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MFA Acc. #: 2002.337


An inexpensive positive photograph made using a collodion emulsion on a black enameled tinplate. The process for making tintype, or ferrotype, photographs was patented in 1856 and used up to the 1940s. Tintype plates contained a thin layer of photoreactive collodion coated on a black lacquered iron sheet. They produced a direct positive image that was processed quickly and inexpensive. The images often had poor contrast levels ranging from a dull grays to creamy whites. Tintypes were typically pasted in paper cards with decorative embossed borders. They were called ferrotypes outside the USA.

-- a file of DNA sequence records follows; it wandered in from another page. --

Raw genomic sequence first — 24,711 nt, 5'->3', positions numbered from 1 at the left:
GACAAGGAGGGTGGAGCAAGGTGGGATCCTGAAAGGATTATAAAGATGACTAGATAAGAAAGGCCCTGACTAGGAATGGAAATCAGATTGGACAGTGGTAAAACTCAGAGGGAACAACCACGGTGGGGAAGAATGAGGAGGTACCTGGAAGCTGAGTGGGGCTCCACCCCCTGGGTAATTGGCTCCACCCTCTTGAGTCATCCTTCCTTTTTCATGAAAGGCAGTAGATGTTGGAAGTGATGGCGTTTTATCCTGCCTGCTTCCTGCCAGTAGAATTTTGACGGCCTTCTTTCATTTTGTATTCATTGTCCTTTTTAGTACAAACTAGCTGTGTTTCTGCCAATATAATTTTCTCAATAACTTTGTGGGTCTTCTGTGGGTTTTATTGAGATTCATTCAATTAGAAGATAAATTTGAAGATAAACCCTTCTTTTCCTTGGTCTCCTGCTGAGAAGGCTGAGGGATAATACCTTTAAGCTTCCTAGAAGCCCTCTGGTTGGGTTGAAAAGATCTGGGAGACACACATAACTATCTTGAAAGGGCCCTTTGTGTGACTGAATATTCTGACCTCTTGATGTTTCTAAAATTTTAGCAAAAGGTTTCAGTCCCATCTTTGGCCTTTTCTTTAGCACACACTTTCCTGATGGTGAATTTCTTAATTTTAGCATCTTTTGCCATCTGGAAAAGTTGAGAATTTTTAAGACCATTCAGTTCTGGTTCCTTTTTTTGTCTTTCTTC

Synonyms and Related Terms

ferrotype; ferrotyping; melainotype; tin type (sp)


Tintype sample20 site2.jpg

Hazards and Safety

Moisture may rust iron plate

Contact with smooth surfaces, such as glass or polyester, may cause shiny spots

Additional Images

Sources Checked for Data in Record

  • Encyclopedia Britannica, http://www.britannica.com Comment: "Tintype." Encyclopædia Britannica. 2004. Encyclopædia Britannica Premium Service. 29 Apr. 2004 .
  • Luis Nadeau, Encyclopedia of Printing, Photographic, and Photomechanical Processes, Atelier, New Brunswick, 1997
  • Caring for your Collections, Arthur W Schulz (ed.), Harry N. Abrams, Inc. , New York, 1992
  • The American Heritage Dictionary or Encarta, via Microsoft Bookshelf 98, Microsoft Corp., 1998